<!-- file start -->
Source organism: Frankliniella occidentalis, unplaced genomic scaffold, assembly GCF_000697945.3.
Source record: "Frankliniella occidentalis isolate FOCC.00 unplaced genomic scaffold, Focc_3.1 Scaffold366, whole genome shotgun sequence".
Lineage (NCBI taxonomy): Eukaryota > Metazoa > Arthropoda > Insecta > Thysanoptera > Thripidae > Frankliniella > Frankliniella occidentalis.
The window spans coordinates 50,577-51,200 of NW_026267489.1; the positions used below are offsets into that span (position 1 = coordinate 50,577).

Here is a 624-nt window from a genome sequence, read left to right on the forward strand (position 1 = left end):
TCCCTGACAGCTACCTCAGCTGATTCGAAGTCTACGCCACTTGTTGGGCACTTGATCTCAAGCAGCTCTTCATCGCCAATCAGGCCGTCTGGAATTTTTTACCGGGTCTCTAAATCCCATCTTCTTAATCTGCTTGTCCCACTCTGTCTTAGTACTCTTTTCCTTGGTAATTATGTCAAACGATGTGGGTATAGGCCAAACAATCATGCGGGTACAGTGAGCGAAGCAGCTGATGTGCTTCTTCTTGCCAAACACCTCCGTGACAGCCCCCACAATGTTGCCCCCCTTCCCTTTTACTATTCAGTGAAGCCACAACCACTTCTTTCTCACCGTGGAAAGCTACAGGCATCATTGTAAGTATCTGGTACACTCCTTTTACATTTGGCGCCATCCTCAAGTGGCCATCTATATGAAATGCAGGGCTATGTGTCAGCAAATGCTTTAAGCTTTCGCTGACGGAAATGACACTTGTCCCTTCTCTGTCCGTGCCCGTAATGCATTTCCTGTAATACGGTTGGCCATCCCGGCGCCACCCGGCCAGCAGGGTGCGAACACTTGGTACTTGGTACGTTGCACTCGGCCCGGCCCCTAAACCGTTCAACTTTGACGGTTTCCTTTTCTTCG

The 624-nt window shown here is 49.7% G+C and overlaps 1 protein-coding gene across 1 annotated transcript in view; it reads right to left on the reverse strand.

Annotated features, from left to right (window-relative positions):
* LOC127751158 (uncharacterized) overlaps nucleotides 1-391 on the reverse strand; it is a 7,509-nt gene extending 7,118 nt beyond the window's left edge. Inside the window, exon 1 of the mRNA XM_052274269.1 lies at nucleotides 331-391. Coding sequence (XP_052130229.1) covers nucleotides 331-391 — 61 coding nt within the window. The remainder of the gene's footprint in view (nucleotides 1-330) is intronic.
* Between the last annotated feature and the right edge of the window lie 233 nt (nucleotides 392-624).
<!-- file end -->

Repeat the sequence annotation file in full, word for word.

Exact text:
Source organism: Frankliniella occidentalis, unplaced genomic scaffold, assembly GCF_000697945.3.
Source record: "Frankliniella occidentalis isolate FOCC.00 unplaced genomic scaffold, Focc_3.1 Scaffold366, whole genome shotgun sequence".
Lineage (NCBI taxonomy): Eukaryota > Metazoa > Arthropoda > Insecta > Thysanoptera > Thripidae > Frankliniella > Frankliniella occidentalis.
The window spans coordinates 50,577-51,200 of NW_026267489.1; the positions used below are offsets into that span (position 1 = coordinate 50,577).

Here is a 624-nt window from a genome sequence, read left to right on the forward strand (position 1 = left end):
TCCCTGACAGCTACCTCAGCTGATTCGAAGTCTACGCCACTTGTTGGGCACTTGATCTCAAGCAGCTCTTCATCGCCAATCAGGCCGTCTGGAATTTTTTACCGGGTCTCTAAATCCCATCTTCTTAATCTGCTTGTCCCACTCTGTCTTAGTACTCTTTTCCTTGGTAATTATGTCAAACGATGTGGGTATAGGCCAAACAATCATGCGGGTACAGTGAGCGAAGCAGCTGATGTGCTTCTTCTTGCCAAACACCTCCGTGACAGCCCCCACAATGTTGCCCCCCTTCCCTTTTACTATTCAGTGAAGCCACAACCACTTCTTTCTCACCGTGGAAAGCTACAGGCATCATTGTAAGTATCTGGTACACTCCTTTTACATTTGGCGCCATCCTCAAGTGGCCATCTATATGAAATGCAGGGCTATGTGTCAGCAAATGCTTTAAGCTTTCGCTGACGGAAATGACACTTGTCCCTTCTCTGTCCGTGCCCGTAATGCATTTCCTGTAATACGGTTGGCCATCCCGGCGCCACCCGGCCAGCAGGGTGCGAACACTTGGTACTTGGTACGTTGCACTCGGCCCGGCCCCTAAACCGTTCAACTTTGACGGTTTCCTTTTCTTCG

The 624-nt window shown here is 49.7% G+C and overlaps 1 protein-coding gene across 1 annotated transcript in view; it reads right to left on the reverse strand.

Annotated features, from left to right (window-relative positions):
* LOC127751158 (uncharacterized) overlaps nucleotides 1-391 on the reverse strand; it is a 7,509-nt gene extending 7,118 nt beyond the window's left edge. Inside the window, exon 1 of the mRNA XM_052274269.1 lies at nucleotides 331-391. Coding sequence (XP_052130229.1) covers nucleotides 331-391 — 61 coding nt within the window. The remainder of the gene's footprint in view (nucleotides 1-330) is intronic.
* Between the last annotated feature and the right edge of the window lie 233 nt (nucleotides 392-624).